“Yes?”

“Isn’t the middle part supposed to be this?” He stepped into a back stance and did a double knife-hand high block.

“Ah yes it is! Thank you for pointing that out! Sorry about that, guys. Black belts make mistakes too!” I said with a laugh. Apparently I had told them to do a low block in a front stance rather than the correct move, a double knife-hand high block in a back stance.

“Black belts have to practice too,” piped up a five-year-old, nodding his head gravely. I told him that once, and now he takes every opportunity to remind me.
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A Surprising Way to Snap Out of It

tornado
Sup, tornado! Wanna fight??

Sometimes, for reasons that make sense and just as often for reasons that don’t, I get sad. The feeling can overtake me in a flash. It’s not dissimilar from the Texas storms that mark the beginning of spring (and more pointedly, tornado season): suddenly the sky turns greyish-green, the tornado sirens are wailing, the rain starts pounding sideways, and the household lights flicker. It can be terrifying and paralyzing, and then just as quickly as it began, it’s over.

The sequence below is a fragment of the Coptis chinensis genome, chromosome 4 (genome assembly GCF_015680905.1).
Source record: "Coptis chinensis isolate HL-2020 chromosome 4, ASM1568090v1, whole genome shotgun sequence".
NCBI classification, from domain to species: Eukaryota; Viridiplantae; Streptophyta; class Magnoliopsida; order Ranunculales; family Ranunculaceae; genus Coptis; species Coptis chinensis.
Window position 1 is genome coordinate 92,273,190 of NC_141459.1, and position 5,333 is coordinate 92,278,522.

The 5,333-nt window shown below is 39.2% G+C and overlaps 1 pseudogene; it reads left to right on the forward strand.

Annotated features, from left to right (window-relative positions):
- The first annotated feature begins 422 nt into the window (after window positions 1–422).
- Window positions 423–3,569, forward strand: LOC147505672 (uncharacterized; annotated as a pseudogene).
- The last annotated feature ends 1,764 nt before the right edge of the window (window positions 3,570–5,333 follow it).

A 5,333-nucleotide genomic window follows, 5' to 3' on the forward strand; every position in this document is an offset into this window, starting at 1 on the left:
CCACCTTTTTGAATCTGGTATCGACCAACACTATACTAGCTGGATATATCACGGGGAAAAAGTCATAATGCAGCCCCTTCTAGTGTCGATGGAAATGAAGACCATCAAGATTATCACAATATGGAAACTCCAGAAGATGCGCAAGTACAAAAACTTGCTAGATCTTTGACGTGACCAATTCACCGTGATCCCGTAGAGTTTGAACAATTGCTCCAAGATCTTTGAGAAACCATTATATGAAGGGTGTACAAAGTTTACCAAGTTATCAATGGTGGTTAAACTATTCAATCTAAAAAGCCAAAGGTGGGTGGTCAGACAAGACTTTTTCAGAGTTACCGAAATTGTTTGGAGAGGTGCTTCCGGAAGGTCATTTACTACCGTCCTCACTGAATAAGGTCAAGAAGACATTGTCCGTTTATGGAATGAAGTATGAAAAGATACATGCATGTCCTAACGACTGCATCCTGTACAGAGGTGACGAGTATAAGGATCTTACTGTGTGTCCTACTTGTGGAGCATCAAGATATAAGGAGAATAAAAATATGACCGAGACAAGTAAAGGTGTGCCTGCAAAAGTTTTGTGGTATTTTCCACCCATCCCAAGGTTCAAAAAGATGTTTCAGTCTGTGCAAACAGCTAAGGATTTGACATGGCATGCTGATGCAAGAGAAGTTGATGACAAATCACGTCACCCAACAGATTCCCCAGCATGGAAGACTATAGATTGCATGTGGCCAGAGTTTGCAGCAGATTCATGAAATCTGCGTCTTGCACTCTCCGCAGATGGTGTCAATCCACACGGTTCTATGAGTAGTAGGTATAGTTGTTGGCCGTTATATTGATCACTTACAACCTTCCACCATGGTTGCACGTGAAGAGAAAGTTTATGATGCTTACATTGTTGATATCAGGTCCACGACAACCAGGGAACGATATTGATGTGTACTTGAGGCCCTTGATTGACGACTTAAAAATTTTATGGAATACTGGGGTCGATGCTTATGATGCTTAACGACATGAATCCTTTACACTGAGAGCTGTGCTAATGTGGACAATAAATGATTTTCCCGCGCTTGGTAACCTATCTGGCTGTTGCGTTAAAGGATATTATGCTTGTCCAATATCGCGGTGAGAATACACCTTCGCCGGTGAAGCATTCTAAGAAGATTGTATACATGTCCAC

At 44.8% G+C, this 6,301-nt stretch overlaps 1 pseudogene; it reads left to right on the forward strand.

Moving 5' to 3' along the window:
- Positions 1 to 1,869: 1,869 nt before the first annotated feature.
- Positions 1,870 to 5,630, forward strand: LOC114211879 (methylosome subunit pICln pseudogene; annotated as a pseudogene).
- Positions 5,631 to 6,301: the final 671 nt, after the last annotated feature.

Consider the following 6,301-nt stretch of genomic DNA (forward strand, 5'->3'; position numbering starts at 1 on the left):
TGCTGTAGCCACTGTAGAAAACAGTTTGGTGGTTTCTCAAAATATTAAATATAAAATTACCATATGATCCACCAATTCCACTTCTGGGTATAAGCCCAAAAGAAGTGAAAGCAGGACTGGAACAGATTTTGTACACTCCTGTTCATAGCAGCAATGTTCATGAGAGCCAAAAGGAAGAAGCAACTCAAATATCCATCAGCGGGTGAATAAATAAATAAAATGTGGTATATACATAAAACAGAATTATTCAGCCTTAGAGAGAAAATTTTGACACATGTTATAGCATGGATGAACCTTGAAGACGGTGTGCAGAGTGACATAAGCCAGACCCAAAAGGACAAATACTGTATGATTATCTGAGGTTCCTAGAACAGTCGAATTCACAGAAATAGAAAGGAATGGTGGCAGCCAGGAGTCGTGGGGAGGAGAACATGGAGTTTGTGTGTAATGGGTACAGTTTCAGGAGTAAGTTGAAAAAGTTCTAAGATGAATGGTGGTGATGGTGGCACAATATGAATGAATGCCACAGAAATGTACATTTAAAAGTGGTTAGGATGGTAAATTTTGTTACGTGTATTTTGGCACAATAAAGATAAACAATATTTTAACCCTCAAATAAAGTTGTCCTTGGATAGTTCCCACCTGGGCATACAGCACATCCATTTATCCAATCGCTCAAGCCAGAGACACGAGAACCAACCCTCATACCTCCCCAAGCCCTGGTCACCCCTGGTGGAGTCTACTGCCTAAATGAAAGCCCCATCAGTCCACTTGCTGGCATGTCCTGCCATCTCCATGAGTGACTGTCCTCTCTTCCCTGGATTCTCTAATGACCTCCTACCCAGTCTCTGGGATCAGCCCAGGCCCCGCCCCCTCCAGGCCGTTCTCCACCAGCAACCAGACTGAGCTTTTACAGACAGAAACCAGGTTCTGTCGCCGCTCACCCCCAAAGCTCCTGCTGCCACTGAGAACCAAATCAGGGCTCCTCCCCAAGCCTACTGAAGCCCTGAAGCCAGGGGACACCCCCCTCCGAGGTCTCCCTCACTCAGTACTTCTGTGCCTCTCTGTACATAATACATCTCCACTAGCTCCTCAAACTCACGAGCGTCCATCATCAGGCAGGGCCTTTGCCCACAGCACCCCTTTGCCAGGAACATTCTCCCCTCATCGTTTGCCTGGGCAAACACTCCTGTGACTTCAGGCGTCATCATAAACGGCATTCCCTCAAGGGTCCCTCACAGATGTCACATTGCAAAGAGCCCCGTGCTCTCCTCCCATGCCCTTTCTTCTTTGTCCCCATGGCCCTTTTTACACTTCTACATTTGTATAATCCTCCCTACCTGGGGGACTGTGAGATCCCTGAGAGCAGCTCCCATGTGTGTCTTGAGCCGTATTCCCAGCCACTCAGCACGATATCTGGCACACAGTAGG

Recently I was hit with one of those emotional “rain squalls” and found myself hunched at my dining table with my head in my hand and tears streaming silently down my face.  It just happened, and while I knew it wasn’t for a rational reason, I gave in and let it take over for a few minutes. I knew it would pass, but it was agonizing.